85. So let's ignore the obvious plot-holes (for instance, it says that no other terrorists were identified, but later shows terrorists were caught on tape thus indicating makarov? Or that makarov is clearly target #1 for the russians too and they seemed to suspect him as well? Or the presidents clear ambivalence at starting a war that he shows later on?) also, let's ignore the fact that america, while having something of a p.r. Nightmare on their hands, would do 100% everything in their power to immediately explain to our russian friends that this was an undercover mission gone horribly wrong and we're both after the same guys here. And again, as frosty as things can be at times the russians are still very much our allies at the moment (the game seems to stuck in 1960's land on this count). But forget all of these plot or specific socio-political logistics, because they really aren't what matters. There is a bigger thematic misconception going on here that is downright bothersome.
  87. They are ignoring the modern impossibility of total war.
  89. This mw series always have these quotes pop up when you die and most of the time they are very pointed famous ones that show the kind of thought and philosophizing of war that the series completely lacks. But there is one quote that pops up quite a bit by albert einstein: "i do not know with what weapons world war iii will be fought with, but world war iv will be fought with sticks and stones." actually hulk thinks they paraphrase it. But anycrap, they are obviously aware of the quote... They just have absolutely no idea what it means.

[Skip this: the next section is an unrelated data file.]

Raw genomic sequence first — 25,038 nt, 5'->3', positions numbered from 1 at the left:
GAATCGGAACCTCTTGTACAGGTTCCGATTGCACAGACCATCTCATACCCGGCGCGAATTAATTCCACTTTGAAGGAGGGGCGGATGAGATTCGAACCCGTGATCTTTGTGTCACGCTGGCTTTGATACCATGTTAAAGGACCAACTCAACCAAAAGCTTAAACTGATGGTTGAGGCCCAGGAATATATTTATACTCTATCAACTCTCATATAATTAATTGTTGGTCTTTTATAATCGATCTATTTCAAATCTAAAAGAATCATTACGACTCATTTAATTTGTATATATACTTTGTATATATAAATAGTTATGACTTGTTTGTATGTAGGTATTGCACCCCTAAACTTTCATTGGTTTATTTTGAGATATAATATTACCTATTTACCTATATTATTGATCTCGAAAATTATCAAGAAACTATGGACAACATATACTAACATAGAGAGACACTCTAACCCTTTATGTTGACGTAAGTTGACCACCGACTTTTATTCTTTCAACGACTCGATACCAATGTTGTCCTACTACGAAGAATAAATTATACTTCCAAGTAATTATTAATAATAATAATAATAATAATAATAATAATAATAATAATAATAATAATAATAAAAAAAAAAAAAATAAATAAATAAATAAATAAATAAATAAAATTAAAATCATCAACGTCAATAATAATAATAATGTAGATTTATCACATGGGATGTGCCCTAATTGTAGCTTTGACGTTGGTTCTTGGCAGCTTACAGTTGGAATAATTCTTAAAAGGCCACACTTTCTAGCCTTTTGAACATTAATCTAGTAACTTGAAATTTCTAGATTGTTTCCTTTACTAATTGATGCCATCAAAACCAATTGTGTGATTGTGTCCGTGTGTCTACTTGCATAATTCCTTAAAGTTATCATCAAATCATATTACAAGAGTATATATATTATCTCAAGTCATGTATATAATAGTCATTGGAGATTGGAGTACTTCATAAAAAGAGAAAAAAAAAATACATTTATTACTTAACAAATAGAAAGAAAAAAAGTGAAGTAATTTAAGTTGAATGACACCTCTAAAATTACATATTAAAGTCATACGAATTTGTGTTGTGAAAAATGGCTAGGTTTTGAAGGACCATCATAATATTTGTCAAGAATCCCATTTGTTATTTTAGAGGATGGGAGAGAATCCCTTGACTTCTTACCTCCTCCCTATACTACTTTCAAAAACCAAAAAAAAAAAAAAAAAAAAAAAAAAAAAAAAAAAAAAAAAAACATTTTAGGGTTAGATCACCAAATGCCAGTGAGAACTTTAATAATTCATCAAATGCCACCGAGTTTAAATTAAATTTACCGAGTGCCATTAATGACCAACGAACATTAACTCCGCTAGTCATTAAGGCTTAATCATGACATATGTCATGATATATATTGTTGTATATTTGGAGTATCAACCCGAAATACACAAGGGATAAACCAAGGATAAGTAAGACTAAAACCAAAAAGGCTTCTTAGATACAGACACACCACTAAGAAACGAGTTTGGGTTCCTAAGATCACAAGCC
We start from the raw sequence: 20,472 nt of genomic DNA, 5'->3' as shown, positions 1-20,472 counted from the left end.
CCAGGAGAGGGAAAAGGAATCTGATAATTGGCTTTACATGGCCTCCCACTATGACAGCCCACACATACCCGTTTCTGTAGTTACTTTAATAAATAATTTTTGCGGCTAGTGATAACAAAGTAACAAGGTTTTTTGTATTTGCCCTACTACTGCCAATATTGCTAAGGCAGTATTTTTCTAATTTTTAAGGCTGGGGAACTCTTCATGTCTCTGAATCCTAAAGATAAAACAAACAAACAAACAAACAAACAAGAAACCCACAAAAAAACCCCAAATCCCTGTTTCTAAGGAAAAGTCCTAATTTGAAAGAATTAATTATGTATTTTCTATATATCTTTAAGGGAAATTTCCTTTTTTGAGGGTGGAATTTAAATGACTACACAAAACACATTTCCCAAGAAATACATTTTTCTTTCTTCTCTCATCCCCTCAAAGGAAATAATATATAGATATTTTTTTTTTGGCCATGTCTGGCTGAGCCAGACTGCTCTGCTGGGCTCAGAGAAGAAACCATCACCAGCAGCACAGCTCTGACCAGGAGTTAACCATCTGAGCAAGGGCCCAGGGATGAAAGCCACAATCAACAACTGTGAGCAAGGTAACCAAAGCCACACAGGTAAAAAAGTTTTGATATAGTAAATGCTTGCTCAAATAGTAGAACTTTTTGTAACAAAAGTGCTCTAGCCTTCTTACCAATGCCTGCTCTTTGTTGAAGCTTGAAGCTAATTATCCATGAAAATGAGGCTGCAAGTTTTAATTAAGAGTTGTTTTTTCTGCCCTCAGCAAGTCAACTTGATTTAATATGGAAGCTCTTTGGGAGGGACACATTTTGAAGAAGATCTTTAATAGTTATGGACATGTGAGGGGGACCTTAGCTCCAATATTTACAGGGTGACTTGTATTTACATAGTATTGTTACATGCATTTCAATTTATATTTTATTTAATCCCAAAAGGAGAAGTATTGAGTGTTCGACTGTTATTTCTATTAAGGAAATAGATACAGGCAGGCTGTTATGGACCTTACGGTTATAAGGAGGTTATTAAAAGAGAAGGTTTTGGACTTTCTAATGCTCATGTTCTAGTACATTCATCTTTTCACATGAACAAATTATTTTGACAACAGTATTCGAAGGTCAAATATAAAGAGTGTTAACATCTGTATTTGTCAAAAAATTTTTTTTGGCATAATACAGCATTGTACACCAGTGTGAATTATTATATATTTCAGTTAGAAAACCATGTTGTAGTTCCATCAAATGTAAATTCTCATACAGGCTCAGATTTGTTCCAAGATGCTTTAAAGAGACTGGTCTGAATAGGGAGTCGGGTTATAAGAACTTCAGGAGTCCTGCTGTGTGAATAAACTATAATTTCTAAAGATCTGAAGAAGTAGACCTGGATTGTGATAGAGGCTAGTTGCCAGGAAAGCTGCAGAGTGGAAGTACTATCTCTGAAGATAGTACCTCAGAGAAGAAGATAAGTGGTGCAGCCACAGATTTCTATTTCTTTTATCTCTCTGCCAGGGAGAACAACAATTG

91. It seems the game designers, in a rush to presumably engage in a "wouldn't it be cool if they russians invaded a suburban american street and you had to defend like a mcdonald's or something!?!!?" never stopped and thought about if this could actually happen with any kind of plausibility whatsoever. Because honestly... It can't. It is part of the great myth of modern warfare that two nuclear armed nations could somehow engage in total warfare and there wouldn't incur nuclear armageddon as a result. It is completely and totally impossible and the reason we have yet to have anything resembling total warfare among nuclear nations since the inception the bomb. Total war would be abject suicide for any armed nation... There is a reason we don't want certain countries going nuclear, a reason we have to put up with north korea, and, most importantly, a reason the cold war was cold.
  93. But because we either have to fan the flames of american fears or just want to indulge in a little homeland fighting theatrics, the reality of nuclear armageddon completely disappears, and we're treated to pure "invasion fantasy." only it's played ridiculously-straight and deadly-serious.
  95. Sooooooo remember the semi-justifed politics and semi-responsible tone of mw1? Yeah... Nowhere to be found here.